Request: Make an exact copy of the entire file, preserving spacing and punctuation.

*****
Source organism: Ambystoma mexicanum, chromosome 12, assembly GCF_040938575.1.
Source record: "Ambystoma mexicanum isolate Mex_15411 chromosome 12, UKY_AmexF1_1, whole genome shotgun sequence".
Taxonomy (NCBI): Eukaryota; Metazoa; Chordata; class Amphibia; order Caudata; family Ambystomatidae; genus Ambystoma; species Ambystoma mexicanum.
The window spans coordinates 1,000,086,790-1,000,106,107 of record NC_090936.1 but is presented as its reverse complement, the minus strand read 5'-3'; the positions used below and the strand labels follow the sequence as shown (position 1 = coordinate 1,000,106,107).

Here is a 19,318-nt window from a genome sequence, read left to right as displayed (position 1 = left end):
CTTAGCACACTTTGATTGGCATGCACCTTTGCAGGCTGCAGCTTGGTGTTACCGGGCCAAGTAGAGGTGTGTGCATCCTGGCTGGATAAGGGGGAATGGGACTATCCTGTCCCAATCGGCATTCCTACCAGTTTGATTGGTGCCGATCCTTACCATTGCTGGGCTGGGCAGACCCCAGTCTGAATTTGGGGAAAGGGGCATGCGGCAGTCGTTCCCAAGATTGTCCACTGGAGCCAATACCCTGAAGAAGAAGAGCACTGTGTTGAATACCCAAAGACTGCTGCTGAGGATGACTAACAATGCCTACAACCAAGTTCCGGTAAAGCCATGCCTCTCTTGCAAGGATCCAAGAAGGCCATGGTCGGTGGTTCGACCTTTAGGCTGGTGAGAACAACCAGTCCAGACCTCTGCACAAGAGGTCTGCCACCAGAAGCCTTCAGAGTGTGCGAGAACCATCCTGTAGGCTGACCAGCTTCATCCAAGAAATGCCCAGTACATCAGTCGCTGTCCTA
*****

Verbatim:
Source organism: Ambystoma mexicanum, chromosome 12, assembly GCF_040938575.1.
Source record: "Ambystoma mexicanum isolate Mex_15411 chromosome 12, UKY_AmexF1_1, whole genome shotgun sequence".
Taxonomy (NCBI): Eukaryota; Metazoa; Chordata; class Amphibia; order Caudata; family Ambystomatidae; genus Ambystoma; species Ambystoma mexicanum.
The window spans coordinates 1,000,086,790-1,000,106,107 of record NC_090936.1 but is presented as its reverse complement, the minus strand read 5'-3'; the positions used below and the strand labels follow the sequence as shown (position 1 = coordinate 1,000,106,107).

Here is a 19,318-nt window from a genome sequence, read left to right as displayed (position 1 = left end):
CTTAGCACACTTTGATTGGCATGCACCTTTGCAGGCTGCAGCTTGGTGTTACCGGGCCAAGTAGAGGTGTGTGCATCCTGGCTGGATAAGGGGGAATGGGACTATCCTGTCCCAATCGGCATTCCTACCAGTTTGATTGGTGCCGATCCTTACCATTGCTGGGCTGGGCAGACCCCAGTCTGAATTTGGGGAAAGGGGCATGCGGCAGTCGTTCCCAAGATTGTCCACTGGAGCCAATACCCTGAAGAAGAAGAGCACTGTGTTGAATACCCAAAGACTGCTGCTGAGGATGACTAACAATGCCTACAACCAAGTTCCGGTAAAGCCATGCCTCTCTTGCAAGGATCCAAGAAGGCCATGGTCGGTGGTTCGACCTTTAGGCTGGTGAGAACAACCAGTCCAGACCTCTGCACAAGAGGTCTGCCACCAGAAGCCTTCAGAGTGTGCGAGAACCATCCTGTAGGCTGACCAGCTTCATCCAAGAAATGCCCAGTACATCAGTCGCTGTCCTA